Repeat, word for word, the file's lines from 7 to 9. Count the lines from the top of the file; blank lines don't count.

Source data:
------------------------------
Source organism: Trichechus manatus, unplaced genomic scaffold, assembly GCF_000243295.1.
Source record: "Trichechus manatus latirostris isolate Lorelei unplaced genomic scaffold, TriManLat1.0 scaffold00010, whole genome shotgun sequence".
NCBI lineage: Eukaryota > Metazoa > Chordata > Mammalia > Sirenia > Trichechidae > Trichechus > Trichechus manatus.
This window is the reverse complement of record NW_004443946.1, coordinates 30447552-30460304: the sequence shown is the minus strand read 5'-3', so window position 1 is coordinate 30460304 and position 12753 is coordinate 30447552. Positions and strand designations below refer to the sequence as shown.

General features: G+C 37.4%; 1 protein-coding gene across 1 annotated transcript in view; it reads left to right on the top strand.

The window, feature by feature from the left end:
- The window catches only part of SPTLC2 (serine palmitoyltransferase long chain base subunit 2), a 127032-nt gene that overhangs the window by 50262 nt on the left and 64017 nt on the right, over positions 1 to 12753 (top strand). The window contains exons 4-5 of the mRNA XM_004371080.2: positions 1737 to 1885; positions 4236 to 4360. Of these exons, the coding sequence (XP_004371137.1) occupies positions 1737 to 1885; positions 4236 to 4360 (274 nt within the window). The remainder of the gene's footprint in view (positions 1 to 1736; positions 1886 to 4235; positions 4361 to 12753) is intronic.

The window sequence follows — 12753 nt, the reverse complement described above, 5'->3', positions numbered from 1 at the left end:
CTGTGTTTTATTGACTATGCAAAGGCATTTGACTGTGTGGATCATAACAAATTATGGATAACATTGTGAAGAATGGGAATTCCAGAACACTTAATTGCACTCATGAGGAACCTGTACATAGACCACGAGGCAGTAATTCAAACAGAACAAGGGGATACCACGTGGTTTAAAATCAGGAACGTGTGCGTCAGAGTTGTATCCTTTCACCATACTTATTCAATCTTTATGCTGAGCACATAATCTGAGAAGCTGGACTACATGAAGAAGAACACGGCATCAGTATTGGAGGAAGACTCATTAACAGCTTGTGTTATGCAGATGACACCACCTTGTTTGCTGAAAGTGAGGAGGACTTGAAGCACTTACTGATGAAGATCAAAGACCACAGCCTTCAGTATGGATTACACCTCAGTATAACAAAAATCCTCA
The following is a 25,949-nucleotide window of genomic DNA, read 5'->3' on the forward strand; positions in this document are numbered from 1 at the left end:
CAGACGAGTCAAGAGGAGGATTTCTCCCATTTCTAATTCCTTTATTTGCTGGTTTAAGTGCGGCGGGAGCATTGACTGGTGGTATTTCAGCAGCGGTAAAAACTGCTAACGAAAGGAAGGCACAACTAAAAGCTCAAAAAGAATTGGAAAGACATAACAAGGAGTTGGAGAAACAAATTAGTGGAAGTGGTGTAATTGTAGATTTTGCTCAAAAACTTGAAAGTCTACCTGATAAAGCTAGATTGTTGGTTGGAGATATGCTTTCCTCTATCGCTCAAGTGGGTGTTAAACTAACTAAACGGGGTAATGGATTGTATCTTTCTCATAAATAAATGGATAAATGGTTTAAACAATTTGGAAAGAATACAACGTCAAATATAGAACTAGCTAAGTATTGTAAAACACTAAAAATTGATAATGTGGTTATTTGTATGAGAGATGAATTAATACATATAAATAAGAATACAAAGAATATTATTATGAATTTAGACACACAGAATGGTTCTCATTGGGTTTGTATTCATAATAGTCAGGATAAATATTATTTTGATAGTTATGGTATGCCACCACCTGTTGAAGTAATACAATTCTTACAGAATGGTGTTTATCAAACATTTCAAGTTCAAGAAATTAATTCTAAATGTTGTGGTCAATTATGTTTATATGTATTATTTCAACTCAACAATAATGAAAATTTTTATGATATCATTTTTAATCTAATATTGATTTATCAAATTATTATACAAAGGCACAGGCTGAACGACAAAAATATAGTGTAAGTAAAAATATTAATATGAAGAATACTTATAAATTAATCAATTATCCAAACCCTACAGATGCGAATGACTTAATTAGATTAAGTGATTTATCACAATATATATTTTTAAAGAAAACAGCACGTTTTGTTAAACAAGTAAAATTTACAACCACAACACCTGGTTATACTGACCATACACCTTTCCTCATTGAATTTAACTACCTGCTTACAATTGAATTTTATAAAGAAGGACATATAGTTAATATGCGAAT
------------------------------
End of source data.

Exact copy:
- The window catches only part of SPTLC2 (serine palmitoyltransferase long chain base subunit 2), a 127032-nt gene that overhangs the window by 50262 nt on the left and 64017 nt on the right, over positions 1 to 12753 (top strand). The window contains exons 4-5 of the mRNA XM_004371080.2: positions 1737 to 1885; positions 4236 to 4360. Of these exons, the coding sequence (XP_004371137.1) occupies positions 1737 to 1885; positions 4236 to 4360 (274 nt within the window). The remainder of the gene's footprint in view (positions 1 to 1736; positions 1886 to 4235; positions 4361 to 12753) is intronic.

The window sequence follows — 12753 nt, the reverse complement described above, 5'->3', positions numbered from 1 at the left end:
CTGTGTTTTATTGACTATGCAAAGGCATTTGACTGTGTGGATCATAACAAATTATGGATAACATTGTGAAGAATGGGAATTCCAGAACACTTAATTGCACTCATGAGGAACCTGTACATAGACCACGAGGCAGTAATTCAAACAGAACAAGGGGATACCACGTGGTTTAAAATCAGGAACGTGTGCGTCAGAGTTGTATCCTTTCACCATACTTATTCAATCTTTATGCTGAGCACATAATCTGAGAAGCTGGACTACATGAAGAAGAACACGGCATCAGTATTGGAGGAAGACTCATTAACAGCTTGTGTTATGCAGATGACACCACCTTGTTTGCTGAAAGTGAGGAGGACTTGAAGCACTTACTGATGAAGATCAAAGACCACAGCCTTCAGTATGGATTACACCTCAGTATAACAAAAATCCTCA